Apostolic Nunciature to China
|Apostolic Nunciature to China |
Nuntiatura Apostolica in Sinis
|Former names||Apostolic Internunciature to the Republic of China (English)|
Internuntiatura Apostolica in Sinis(Latin)
|Alternative names||Holy See Embassy in Taipei|
|Location||Taipei, Taiwan, Republic of China|
|Address||7-1, Lane 265, Heping East Road Section 2, Daan District|
|Current tenants||Chargé d'affaires of the Apostolic Nunciature to China|
The Apostolic Nunciature to China is the diplomatic mission of the Holy See to the Republic of China, now commonly known to most of the world as Taiwan, which as far as the Vatican is concerned, is the state of "China". Due to this difference in diplomatic recognition of "China", unlike most of other countries who recognize the People's Republic of China (PRC) as "China" and whose embassies are located in Beijing, People's Republic of China (PRC), the Apostolic Nunciature to China is located in Taipei, Taiwan.
The rank of a nuncio is equivalent to that of an ambassador. The post is currently vacant and the mission is headed by a chargé d'affaires. The office of the nunciature is located at 7-1, Lane 265, Heping East Road Section 2, Daan District, Taipei.
Efforts by both the Catholic Church and the Chinese government to establish direct contact began in the late Qing Dynasty. Direct contact would break the restrictions from the Protectorate of missions of France. The Catholic Church responded to a request by Li Hongzhang of the Qing Empire on 3 May 1870, and established diplomatic ties. The church sent Archbishop Antonio Agliardi to China in early August as plenipotentiary with regard to diplomatic affairs. In July 1918, the Holy See and the Beiyang Government of the Republic of China agreed to send Giuseppe Petrelli and Dai Chenlin as their respective diplomats. However, this did not succeed due to objections from France.
Relations between the Republic of China and the Holy See strengthened in 1922 when Celso Benigno Luigi Costantini was appointed as an Apostolic Delegate to China, although he had no diplomatic status. Official diplomatic ties were established in 1946 when Antonio Riberi assumed office as Apostolic Internuncio to China.
In 1951 Riberi left mainland China following the relocation of the Government of the Republic of China to Taiwan. In 1966 the Apostolic Internunciature in China was upgraded to an Apostolic Nunciature. Since then, the Apostolic Nunciature to China sits at Taipei, Taiwan. Giuseppe Caprio became the first Apostolic Pro-Nuncio to China.
On 25 October 1971 the United Nations General Assembly passed a resolution recognizing the People's Republic of China as sole representative of China, and the Holy See recalled the Apostolic Nuncio. Since that time, diplomatic affairs have been administered by chargés d'affaires.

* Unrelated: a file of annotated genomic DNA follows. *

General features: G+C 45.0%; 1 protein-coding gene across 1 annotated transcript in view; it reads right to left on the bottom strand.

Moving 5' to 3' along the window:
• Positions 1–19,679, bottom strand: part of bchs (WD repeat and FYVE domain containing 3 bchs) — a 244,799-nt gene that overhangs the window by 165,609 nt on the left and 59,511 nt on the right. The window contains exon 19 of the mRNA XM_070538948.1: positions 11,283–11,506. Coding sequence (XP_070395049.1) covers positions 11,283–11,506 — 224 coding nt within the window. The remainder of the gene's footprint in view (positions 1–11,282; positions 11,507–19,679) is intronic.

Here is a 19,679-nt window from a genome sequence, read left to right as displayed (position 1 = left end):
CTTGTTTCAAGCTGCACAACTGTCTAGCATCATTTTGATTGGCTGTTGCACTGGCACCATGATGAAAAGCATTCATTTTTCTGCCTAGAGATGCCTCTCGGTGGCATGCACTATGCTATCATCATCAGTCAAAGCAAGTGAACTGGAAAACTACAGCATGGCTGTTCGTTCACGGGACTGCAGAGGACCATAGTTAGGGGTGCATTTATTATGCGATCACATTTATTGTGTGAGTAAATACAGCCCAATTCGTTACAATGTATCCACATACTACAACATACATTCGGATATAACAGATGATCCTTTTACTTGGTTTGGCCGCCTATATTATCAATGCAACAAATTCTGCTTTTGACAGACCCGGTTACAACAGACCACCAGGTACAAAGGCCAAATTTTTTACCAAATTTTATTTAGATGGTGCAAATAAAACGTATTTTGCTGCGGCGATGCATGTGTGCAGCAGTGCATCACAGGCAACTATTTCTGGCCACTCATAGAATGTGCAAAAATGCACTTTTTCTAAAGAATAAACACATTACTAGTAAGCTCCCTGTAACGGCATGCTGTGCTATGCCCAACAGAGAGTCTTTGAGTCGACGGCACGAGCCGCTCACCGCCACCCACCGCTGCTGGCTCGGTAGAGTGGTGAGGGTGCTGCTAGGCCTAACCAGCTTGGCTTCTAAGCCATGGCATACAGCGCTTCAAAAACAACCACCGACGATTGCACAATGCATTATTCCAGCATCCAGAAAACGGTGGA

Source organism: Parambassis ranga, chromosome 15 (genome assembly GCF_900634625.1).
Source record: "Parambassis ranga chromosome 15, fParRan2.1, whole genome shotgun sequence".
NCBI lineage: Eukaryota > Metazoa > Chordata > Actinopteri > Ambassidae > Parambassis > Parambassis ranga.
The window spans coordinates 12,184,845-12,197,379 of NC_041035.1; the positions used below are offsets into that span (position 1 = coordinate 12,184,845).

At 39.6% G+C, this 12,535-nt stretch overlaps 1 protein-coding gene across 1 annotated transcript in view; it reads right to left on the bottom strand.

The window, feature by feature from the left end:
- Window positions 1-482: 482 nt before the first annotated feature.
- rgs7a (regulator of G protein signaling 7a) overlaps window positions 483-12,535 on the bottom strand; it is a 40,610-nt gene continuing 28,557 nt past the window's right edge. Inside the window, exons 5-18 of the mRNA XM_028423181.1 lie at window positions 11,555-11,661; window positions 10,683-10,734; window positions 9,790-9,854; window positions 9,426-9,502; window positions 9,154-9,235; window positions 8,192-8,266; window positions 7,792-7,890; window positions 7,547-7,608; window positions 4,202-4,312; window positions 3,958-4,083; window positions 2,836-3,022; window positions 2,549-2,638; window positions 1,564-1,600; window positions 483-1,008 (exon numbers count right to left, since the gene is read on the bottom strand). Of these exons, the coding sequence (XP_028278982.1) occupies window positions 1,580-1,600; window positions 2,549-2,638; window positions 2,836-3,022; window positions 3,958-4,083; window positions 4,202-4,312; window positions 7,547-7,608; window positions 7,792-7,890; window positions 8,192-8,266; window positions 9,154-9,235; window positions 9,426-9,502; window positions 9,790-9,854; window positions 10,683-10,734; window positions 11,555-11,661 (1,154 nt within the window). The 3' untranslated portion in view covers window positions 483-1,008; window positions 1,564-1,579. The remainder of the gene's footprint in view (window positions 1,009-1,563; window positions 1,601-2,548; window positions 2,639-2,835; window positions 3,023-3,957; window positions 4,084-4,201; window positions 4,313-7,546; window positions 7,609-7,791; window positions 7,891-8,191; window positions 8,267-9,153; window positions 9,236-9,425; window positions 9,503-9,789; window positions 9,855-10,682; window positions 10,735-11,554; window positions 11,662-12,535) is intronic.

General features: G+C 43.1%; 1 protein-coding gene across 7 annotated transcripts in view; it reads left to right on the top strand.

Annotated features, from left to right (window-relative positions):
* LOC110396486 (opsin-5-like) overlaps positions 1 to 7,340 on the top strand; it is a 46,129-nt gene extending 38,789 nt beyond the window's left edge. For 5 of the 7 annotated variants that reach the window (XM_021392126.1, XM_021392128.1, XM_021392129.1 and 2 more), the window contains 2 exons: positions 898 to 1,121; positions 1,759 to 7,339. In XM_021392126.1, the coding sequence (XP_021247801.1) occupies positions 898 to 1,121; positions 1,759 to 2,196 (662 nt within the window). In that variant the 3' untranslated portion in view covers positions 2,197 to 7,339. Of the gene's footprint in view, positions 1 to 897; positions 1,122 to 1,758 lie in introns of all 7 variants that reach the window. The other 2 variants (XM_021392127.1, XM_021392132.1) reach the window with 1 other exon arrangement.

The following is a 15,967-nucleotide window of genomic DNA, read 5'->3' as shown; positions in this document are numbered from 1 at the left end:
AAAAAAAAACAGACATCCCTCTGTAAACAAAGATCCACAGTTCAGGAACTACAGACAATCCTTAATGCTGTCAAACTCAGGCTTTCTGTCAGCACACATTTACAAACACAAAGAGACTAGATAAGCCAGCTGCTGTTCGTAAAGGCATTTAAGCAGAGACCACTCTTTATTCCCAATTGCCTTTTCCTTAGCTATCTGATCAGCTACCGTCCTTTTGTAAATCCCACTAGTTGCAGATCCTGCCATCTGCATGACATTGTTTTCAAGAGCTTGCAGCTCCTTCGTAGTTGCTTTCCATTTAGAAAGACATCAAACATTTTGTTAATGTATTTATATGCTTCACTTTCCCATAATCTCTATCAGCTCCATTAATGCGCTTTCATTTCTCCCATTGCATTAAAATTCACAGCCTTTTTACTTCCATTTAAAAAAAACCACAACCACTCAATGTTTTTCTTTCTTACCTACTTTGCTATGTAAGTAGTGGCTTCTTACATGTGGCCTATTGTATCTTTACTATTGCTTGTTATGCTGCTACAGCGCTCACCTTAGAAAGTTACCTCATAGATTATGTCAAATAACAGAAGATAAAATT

Not recognising the existence of Two Chinas, the Apostolic Nunciature to China is nominally in charge of the affairs of the Roman Catholic Church in Taiwan and mainland China, as part of the Republic of China.
Apostolic Delegates to China (1922–1946)
|Name||Name in Chinese||Nationality||Assumed office||Left office|
|Celso Benigno Luigi Costantini||剛恆毅 Gāng Héngyì||Italy||12 August 1922||1933|
|Mario Zanin||蔡寧 Cài Níng||Italy||7 January 1934||1946|
Apostolic Internuncios to China (1946–1966)
|Name||Name in Chinese||Nationality||Assumed office||Presentation
|Antonio Riberi||黎培理 Lí Péilǐ||Monaco||6 July 1946||28 December 1946||1951|
|The Apostolic Nunciature to China was relocated to Taiwan in 1952 after the People's Republic of China broke off diplomatic ties with the Holy See.|
|Giuseppe Caprio||高理耀 Gāo Lǐyào||Italy||20 May 1959||29 October 1959||24 December 1966|
Apostolic Nuncios to China (1966–present)
|Name||Name in Chinese||Nationality||Assumed office||Presentation
|Left office||Diplomatic title|
|Giuseppe Caprio||高理耀 Gāo Lǐyào||Italy||24 December 1966||30 January 1967||22 August 1967||Apostolic Pro-Nuncio|
|Luigi Accogli||艾可儀 Ài Kěyí||Italy||16 October 1967||23 December 1967||29 September 1970|
|Edward Idris Cassidy||葛錫迪 Gé Xīdí||Australia||27 October 1970||5 December 1970||25 October 1971|
|The post has been vacant since 25 October 1971, when the nuncio was recalled by the Holy See from Taiwan and represented by chargés d'affaires.|
|Name||Name in Chinese||Nationality||Assumed office||Left Office|
|Francesco Colasuonno||高樂天 Gāo Lètiān||Italy||2 August 1972||1974|
|Thomas A. White||陶懷德 Táo Huáidé||Ireland||1974||1978|
|Paolo Giglio||吉立友 Jí Lìyǒu||Malta||12 July 1978||1986|
|Piero Biggio||畢齊樂 Bì Qílè||Italy||6 April 1986||1988|
|Adriano Bernardini||裴納德 Péi Nàdé||Italy||17 January 1989||1992|
|Juliusz Janusz||尤雅士 Yóu Yǎshì||Poland||25 August 1992||1995|
|Joseph Chennoth||車納德 Chē Nàdé||India||26 April 1995||1999|
|Adolfo Tito Yllana||易福霖 Yì Fúlín||Philippines||20 September 1999||6 January 2002|
|James Patrick Green||格霖澤 Gé Línzé||United States||18 January 2002||2003|
|Ambrose Madtha||安博思 Ān Bósī||India||11 February 2003||8 May 2008|
|Paul Fitzpatrick Russell||陸思道 Lù Sīdào||United States||8 May 2008||19 March 2016|
|Slađan Ćosić||Bosnia and Herzegovina||2016|
- China–Holy See relations
- Foreign relations of Taiwan
- Foreign relations of China
- Foreign relations of the Holy See
- Holy See–Taiwan relations
- List of diplomatic missions of the Holy See
- List of heads of the diplomatic missions of the Holy See
- Republic of China Ambassador to the Holy See (in Chinese)
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